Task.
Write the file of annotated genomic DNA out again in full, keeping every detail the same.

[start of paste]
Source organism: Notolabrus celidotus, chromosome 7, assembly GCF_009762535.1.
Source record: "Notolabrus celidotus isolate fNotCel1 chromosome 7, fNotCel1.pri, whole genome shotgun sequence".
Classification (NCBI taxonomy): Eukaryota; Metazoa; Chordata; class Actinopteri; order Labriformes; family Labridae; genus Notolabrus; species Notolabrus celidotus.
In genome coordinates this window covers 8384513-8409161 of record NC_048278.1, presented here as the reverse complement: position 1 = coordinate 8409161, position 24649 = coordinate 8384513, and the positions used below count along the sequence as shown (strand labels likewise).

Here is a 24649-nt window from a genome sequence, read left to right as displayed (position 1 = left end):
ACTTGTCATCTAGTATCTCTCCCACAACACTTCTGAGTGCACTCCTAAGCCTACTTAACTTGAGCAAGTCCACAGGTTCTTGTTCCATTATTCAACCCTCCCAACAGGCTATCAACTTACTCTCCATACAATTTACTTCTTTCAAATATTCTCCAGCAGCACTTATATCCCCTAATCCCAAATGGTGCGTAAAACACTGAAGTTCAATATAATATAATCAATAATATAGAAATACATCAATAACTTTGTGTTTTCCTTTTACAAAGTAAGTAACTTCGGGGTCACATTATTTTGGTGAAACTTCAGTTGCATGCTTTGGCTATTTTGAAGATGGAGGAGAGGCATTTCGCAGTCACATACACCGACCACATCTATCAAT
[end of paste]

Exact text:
Source organism: Notolabrus celidotus, chromosome 7, assembly GCF_009762535.1.
Source record: "Notolabrus celidotus isolate fNotCel1 chromosome 7, fNotCel1.pri, whole genome shotgun sequence".
Classification (NCBI taxonomy): Eukaryota; Metazoa; Chordata; class Actinopteri; order Labriformes; family Labridae; genus Notolabrus; species Notolabrus celidotus.
In genome coordinates this window covers 8384513-8409161 of record NC_048278.1, presented here as the reverse complement: position 1 = coordinate 8409161, position 24649 = coordinate 8384513, and the positions used below count along the sequence as shown (strand labels likewise).

Here is a 24649-nt window from a genome sequence, read left to right as displayed (position 1 = left end):
ACTTGTCATCTAGTATCTCTCCCACAACACTTCTGAGTGCACTCCTAAGCCTACTTAACTTGAGCAAGTCCACAGGTTCTTGTTCCATTATTCAACCCTCCCAACAGGCTATCAACTTACTCTCCATACAATTTACTTCTTTCAAATATTCTCCAGCAGCACTTATATCCCCTAATCCCAAATGGTGCGTAAAACACTGAAGTTCAATATAATATAATCAATAATATAGAAATACATCAATAACTTTGTGTTTTCCTTTTACAAAGTAAGTAACTTCGGGGTCACATTATTTTGGTGAAACTTCAGTTGCATGCTTTGGCTATTTTGAAGATGGAGGAGAGGCATTTCGCAGTCACATACACCGACCACATCTATCAAT